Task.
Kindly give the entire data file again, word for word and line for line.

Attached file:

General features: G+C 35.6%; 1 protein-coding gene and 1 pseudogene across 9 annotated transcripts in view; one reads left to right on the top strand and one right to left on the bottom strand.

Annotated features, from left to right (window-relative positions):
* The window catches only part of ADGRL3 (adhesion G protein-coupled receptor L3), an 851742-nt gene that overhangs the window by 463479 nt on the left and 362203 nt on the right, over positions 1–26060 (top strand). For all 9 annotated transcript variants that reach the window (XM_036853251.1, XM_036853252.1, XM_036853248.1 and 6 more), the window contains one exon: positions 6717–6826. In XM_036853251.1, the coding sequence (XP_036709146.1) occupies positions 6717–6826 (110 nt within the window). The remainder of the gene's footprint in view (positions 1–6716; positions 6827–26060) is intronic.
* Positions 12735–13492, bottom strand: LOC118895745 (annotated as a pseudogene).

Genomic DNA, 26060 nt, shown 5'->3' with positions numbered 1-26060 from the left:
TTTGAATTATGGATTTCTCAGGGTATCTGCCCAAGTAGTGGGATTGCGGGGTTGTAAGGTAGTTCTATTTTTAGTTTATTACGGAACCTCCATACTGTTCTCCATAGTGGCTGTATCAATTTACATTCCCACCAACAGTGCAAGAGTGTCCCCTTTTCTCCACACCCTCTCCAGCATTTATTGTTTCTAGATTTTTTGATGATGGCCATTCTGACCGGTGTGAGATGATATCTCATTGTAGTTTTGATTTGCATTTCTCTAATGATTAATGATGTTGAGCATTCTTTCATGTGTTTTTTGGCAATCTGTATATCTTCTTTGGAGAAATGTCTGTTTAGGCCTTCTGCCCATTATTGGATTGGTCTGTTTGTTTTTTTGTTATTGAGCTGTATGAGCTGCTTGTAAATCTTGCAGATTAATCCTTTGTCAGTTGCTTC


General features: G+C 35.6%; 1 protein-coding gene and 1 pseudogene across 9 annotated transcripts in view; one reads left to right on the top strand and one right to left on the bottom strand.

Annotated features, from left to right (window-relative positions):
* The window catches only part of ADGRL3 (adhesion G protein-coupled receptor L3), an 851742-nt gene that overhangs the window by 463479 nt on the left and 362203 nt on the right, over positions 1–26060 (top strand). For all 9 annotated transcript variants that reach the window (XM_036853251.1, XM_036853252.1, XM_036853248.1 and 6 more), the window contains one exon: positions 6717–6826. In XM_036853251.1, the coding sequence (XP_036709146.1) occupies positions 6717–6826 (110 nt within the window). The remainder of the gene's footprint in view (positions 1–6716; positions 6827–26060) is intronic.
* Positions 12735–13492, bottom strand: LOC118895745 (annotated as a pseudogene).

Genomic DNA, 26060 nt, shown 5'->3' with positions numbered 1-26060 from the left:
TTTGAATTATGGATTTCTCAGGGTATCTGCCCAAGTAGTGGGATTGCGGGGTTGTAAGGTAGTTCTATTTTTAGTTTATTACGGAACCTCCATACTGTTCTCCATAGTGGCTGTATCAATTTACATTCCCACCAACAGTGCAAGAGTGTCCCCTTTTCTCCACACCCTCTCCAGCATTTATTGTTTCTAGATTTTTTGATGATGGCCATTCTGACCGGTGTGAGATGATATCTCATTGTAGTTTTGATTTGCATTTCTCTAATGATTAATGATGTTGAGCATTCTTTCATGTGTTTTTTGGCAATCTGTATATCTTCTTTGGAGAAATGTCTGTTTAGGCCTTCTGCCCATTATTGGATTGGTCTGTTTGTTTTTTTGTTATTGAGCTGTATGAGCTGCTTGTAAATCTTGCAGATTAATCCTTTGTCAGTTGCTTC